Foxx Tone Machine clone
Foxx Tone Machine

I built my Foxx Tone Machine clone on perfboard, using JD Sleep's layout as a guide. It didn't work when I first fired it up, and I grabbed my trusty Audio Probe (see Aron's Debugging page or R.G. Keen's site for instructions on how to make your own) to pinpoint the problem. It turned out that I had put in an extra resistor from the base of the Q4 to ground. Once I removed the offending part, it worked fine.

However, even though the sound was similar to what I'd heard at Tonefrenzy, there was a lot of background noise. When the guitar volume was on full and the strings muted, the noise was pretty noticeable. As I played, the noise seemed to be absent (or at least masked). A curious element of the noise was the manner with which it "swelled up" after I would stop playing. Basically, while I was playing there was no noticeable noise, but when I muted the strings, there would be a split-second of near silence, then the noise would fade in.

So, I began trying to find the origin of the noise. I hooked up my Audio Probe (go make one!) and began searching. The circuit was quiet until the collector of the third transistor. I measured the voltages of all the transistors (all 2N5088) and compared my findings with JD Sleep's as posted in his build instructions for the Foxx Tone Machine. I was within a reasonable range of all the transistors' pins except the Q3 collector. I measured 6.67 on the collector, while his measured 7.28 volts.

I've noticed that the different gains of various transistors, when placed in the same circuit, can cause the pin voltages to increase or decrease. So, I tried every model of transistor in my stockpile, not only to try to match the voltage, but to help the noise problem. I had no success.

Foxx Tone Machine perfboard

Taking a cue from articles on biasing by GFR and Frank Clarke, I hooked up the socket of Q3 to my breadboard. I then plugged in a 2N5088 with a 1N914 diode from the base to the emitter. No change in voltage. I reversed the orientation of the diode, still no help. But when I placed the diode from collector to base (anode to collector), the noise was greatly decreased. The collector pin voltage plummeted to about 1.2V, and I realized that I had effectively mirrored the set-up of the Bazz Fuss.

In an effort to bring the collector voltage higher, I used a green LED. The collector voltage went up to about 3V, but I wanted to reach 4.5V, since that is optimum number for linear amplifying. When I used two green LEDs in series from collector to base, the collector measured very close to 4.5V. The noise was still pretty much absent, but I noticed a side effect of my rebiasing: slightly less sustain and a small difference in the character of the sound.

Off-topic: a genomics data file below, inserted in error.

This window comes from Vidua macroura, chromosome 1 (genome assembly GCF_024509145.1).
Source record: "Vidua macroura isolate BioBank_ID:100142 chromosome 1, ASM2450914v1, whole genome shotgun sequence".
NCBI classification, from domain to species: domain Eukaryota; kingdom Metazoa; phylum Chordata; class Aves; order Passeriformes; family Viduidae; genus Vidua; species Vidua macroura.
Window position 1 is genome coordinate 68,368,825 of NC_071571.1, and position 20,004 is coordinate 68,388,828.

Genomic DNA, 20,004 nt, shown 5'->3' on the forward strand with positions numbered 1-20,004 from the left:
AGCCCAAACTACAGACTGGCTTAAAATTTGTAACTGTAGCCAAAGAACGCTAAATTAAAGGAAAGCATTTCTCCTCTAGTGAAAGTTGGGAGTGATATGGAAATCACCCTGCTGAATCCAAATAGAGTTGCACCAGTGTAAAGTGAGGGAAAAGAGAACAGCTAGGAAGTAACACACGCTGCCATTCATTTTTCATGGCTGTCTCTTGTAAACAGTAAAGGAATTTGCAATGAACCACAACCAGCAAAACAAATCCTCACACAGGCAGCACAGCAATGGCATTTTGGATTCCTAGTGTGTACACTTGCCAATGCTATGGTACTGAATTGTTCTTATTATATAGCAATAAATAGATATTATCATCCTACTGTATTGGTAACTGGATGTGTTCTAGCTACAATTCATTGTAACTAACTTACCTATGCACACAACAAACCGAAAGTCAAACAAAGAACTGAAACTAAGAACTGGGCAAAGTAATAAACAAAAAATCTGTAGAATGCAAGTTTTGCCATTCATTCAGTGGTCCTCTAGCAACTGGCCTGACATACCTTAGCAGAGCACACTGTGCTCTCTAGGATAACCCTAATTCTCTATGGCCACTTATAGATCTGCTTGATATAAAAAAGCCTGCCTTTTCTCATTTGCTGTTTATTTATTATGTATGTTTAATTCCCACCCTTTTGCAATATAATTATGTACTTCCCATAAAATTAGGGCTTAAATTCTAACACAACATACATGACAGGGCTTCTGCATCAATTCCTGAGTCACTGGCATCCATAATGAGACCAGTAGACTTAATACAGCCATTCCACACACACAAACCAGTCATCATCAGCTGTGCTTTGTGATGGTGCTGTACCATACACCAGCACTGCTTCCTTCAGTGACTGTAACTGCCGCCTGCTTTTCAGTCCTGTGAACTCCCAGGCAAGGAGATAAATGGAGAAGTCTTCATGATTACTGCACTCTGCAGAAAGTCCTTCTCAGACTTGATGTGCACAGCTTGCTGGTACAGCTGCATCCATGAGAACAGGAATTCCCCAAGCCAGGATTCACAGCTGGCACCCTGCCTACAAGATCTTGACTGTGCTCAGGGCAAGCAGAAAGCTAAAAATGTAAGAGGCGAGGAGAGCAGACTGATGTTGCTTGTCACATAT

I decided to construct a plug-in module for the transistor/LEDs (visible in the above photo). Using a tiny piece of perfboard, I soldered the two LEDs and transistor together so I could easily swap it in or out. That way I can always go back to the stock circuit.

I've recorded two sound clips of the Foxx Tone Machine, one with the bias module installed in the Q3 socket and another with a 2N5088 in place. All settings were the same for both clips to fully illustrate the difference. The non-module clip has a fair amount of noise before I start playing, whereas the module version has no noticeable noise. Also, on the non-module clip, when I mute the strings, you can hear the noise fade in (you may have to turn up the volume to hear it). The clips are available on the Sounds page.

Conclusions: Even though the module lessens the noise, the basic sound is changed too much to justify its use. The sustain of notes is shortened and the Sustain control on the effect needs to be on full to get a close approximation of the non-module sound. I put a 2N5088 in Q3 and decided to overlook the noise.

Update: I replaced the input wire with shielded wire and it seemed to help the noise issue. I decided to try shielded wire after discovering the input wire was quite microphonic. The background noise is greatly reduced when using my humbucker-equipped guitar, but still pretty bad with the single-coil bridge pickup of the other guitar.

Update: Installed the 2N3565 transistors specified by the original schematic. Not too much difference to my ears, but I'm leaving them in for now.

18 April 2003
Scrapped. As it luck would have it, a bit prematurely. Annoyed with the the background noise that I was never able to silence, I dismantled the unit, saving the pots and jacks as I have done too many times before. It is always with much regret that I decide to scrap a pedal. Anyway, I began to think about designing a stripped-down, low-noise version of the Tone Machine. After a couple of dead ends, I began breadboarding the stages of the original circuit.

I followed JD Sleep's layout and schematic (available at, so I'll use his parts references when describing the alternate versions. The first modification is to remove the 10uF capacitor (C9). This reduces gain, and consequently, noise. You can also try reducing the size of the cap. This is what I wish I knew before I scrapped the perfboard (photo at top of page). Bummer.

The other option is a bit more involved. I recommend it if you are already planning to breadboard the circuit, since it would require a few jumpers to a finished perfboard or PCB. Omit the 3rd stage (everything between C7 and R22). Move the clipping diodes to the junction of C13 and R25. This mod also reduces gain, along with losing the Tone control, and when the octave is switched on, there is a cool soft attack to notes. The discovery of this almost makes me want to re-build the Tone Machine!

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